Life Tech Laptop trends: smaller, more powerful, bendable
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Laptop trends: smaller, more powerful, bendable

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It’s not enough any more for a laptop to just be portable. Nowadays, they have to be small, light, quick and bendable so they can be variously put to use as laptops, tablets or stand-up monitors.

“The trend with notebooks is clearly in the direction of a hybrid device,” said Sandra Schwarz, who reviews laptops for Stiftung Warentest, a German consumer goods tester.

These new trends were on display at IFA, a recent Berlin trade fair showing developments in the electronics industry.

In addition to ingenious new joints for laptops, there’s something else that will clearly soon be an industry standard on the devices: full HD screens.

Lenovo’s reworked ThinkPad Helix is one of the hybrid devices Schwarz cites. The 30cm business ultra-book with a full-HD display can be easily taken apart at the hinge and used as a tablet. Turn the display around 180 degrees and it can be used as a small monitor.

Inside, it contains hardware usually seen in bigger notebooks.

Depending upon the kind of keyboard used, it can run for up to 12 hours. It should hit markets in October.

For those not focused on power, not mobility, Lenovo also brought the Flex 2 Pro to IFA. The 40cm notebook has a display that can be rotated 300 degrees. It can be set up easily for viewing films, in such a way that the keyboard is not in the way. It is expected in stores before the end of 2014.

Touch-screens are also getting to be standard, as evidenced by the items on display.

“The touch-screen will keep on making its presence felt,” says Schwarz. “Especially with the ultrabooks, but also with the larger notebooks.”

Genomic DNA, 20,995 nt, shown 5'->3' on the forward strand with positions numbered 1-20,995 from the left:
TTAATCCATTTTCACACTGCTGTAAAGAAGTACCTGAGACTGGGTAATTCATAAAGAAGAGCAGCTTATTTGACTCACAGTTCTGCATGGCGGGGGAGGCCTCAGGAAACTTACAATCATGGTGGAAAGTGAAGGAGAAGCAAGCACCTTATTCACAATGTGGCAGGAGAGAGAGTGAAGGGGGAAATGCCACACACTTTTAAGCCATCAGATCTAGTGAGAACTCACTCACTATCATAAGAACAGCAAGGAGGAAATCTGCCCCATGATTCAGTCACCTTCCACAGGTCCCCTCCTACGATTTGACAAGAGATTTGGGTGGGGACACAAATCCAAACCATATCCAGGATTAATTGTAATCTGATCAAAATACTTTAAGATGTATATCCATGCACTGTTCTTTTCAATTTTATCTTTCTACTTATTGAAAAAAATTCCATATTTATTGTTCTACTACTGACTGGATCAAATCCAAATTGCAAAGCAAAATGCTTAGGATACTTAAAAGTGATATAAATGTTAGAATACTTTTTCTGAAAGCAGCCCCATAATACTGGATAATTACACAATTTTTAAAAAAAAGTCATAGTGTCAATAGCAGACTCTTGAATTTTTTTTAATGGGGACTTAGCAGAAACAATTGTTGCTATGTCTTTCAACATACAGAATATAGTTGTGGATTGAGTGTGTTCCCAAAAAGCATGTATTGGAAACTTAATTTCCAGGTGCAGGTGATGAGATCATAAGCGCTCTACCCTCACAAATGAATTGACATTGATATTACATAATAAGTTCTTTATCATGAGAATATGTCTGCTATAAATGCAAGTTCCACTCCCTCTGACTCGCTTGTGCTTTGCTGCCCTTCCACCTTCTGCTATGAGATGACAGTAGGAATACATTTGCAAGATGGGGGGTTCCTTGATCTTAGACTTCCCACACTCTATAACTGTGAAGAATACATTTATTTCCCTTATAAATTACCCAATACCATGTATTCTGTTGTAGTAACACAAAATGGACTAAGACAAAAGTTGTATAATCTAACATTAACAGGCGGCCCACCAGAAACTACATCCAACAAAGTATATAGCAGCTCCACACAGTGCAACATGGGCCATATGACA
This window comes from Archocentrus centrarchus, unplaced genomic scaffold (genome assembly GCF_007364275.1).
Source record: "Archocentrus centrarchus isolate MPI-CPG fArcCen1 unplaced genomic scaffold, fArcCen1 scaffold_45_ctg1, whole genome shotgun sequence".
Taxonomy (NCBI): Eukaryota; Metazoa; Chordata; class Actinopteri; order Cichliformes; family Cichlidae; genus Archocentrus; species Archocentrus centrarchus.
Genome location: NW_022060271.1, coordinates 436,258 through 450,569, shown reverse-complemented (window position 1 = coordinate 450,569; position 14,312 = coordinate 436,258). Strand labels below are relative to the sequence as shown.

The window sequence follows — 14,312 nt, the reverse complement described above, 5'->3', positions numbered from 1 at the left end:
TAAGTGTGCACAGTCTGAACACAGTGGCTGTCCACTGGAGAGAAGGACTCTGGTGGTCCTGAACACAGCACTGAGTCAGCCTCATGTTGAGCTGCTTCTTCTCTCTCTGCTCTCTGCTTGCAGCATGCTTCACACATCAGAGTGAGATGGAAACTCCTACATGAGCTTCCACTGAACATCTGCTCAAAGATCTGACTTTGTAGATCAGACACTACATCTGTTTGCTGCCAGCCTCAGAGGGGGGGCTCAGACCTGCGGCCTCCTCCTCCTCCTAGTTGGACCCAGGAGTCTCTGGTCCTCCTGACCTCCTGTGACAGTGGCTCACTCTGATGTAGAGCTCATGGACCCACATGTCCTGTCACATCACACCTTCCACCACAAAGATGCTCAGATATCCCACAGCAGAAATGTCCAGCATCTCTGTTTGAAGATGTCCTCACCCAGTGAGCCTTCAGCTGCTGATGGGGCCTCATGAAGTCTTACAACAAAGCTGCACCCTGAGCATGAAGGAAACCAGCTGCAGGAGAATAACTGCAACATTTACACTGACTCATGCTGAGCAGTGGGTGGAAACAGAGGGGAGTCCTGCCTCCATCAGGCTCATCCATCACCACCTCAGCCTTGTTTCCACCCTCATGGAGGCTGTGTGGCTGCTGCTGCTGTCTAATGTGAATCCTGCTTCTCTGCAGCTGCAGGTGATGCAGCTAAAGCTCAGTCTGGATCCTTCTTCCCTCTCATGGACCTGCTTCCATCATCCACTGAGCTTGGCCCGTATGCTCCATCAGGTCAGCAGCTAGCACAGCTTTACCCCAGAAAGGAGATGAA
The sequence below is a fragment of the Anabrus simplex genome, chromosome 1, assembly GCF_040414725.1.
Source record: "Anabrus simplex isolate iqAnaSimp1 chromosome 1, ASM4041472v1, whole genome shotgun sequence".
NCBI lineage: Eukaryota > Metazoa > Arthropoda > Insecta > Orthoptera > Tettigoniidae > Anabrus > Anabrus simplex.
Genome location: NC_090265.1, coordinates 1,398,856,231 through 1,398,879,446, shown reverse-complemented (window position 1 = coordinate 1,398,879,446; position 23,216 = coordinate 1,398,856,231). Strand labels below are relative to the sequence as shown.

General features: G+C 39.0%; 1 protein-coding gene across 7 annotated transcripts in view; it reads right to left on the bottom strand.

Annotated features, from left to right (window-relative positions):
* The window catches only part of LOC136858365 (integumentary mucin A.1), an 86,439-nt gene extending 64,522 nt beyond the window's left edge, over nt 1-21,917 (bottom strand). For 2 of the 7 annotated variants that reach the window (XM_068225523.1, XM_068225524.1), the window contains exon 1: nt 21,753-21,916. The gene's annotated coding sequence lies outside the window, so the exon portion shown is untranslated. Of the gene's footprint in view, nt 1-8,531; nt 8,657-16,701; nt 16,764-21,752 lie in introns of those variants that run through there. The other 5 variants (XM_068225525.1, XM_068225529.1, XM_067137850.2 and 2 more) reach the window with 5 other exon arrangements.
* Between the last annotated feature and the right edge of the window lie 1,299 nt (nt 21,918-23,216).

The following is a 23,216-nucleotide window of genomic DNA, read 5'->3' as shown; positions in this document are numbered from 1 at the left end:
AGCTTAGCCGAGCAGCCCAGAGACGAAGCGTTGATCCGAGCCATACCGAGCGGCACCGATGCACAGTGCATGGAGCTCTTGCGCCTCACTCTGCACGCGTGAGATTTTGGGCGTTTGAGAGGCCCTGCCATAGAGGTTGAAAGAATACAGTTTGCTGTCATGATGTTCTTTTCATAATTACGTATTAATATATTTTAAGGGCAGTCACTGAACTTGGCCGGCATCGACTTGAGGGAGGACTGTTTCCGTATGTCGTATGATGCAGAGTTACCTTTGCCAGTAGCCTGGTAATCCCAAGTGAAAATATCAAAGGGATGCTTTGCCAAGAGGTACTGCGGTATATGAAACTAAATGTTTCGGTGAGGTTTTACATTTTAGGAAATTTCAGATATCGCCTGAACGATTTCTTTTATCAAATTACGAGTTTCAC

The interplay between keyboard, finger gestures and wiping motions is quickly becoming easier. That becomes clear using Toshiba’s Radius 11. The 1.3kg, 30cm notebook with an HD screen makes use of its special hinge to quickly convert to a tablet controlled by finger gestures.

A lot of manufacturers are also edging into the world of gaming.

However, these devices tend to be bigger and heavier, with shorter battery lives.

Acer’s Aspire V Nitro notebooks, which come in 38cm and 43cm, bring enough power for 3D games thanks to their Intel Core i5 and i7 processors. They also have up to 16 gigabytes of memory and Geforce graphics cards.

“Powerful gaming notebooks are busily doing away with the PC as a gaming machine,” says Schwarz.

Cloud-books, meanwhile, focus less on power and more on mobility and connectivity. These notebooks tend to come with comparatively less powerful hardware and memory.

Their strengths lie in their ability to connect to the internet with wi-fi and mobile phone networks. Acer and Toshiba showcased their Chromebook 13 and Chromebook 2, notebooks with longer battery lives that rely upon Google’s cloud computing service. Both can be had with a full HD screen.

HP came to the IFA with its Chromebook 14, which uses Nvidia’s Tegra K1 processor and a UMTS modem. It is expected to go one sale in 2015.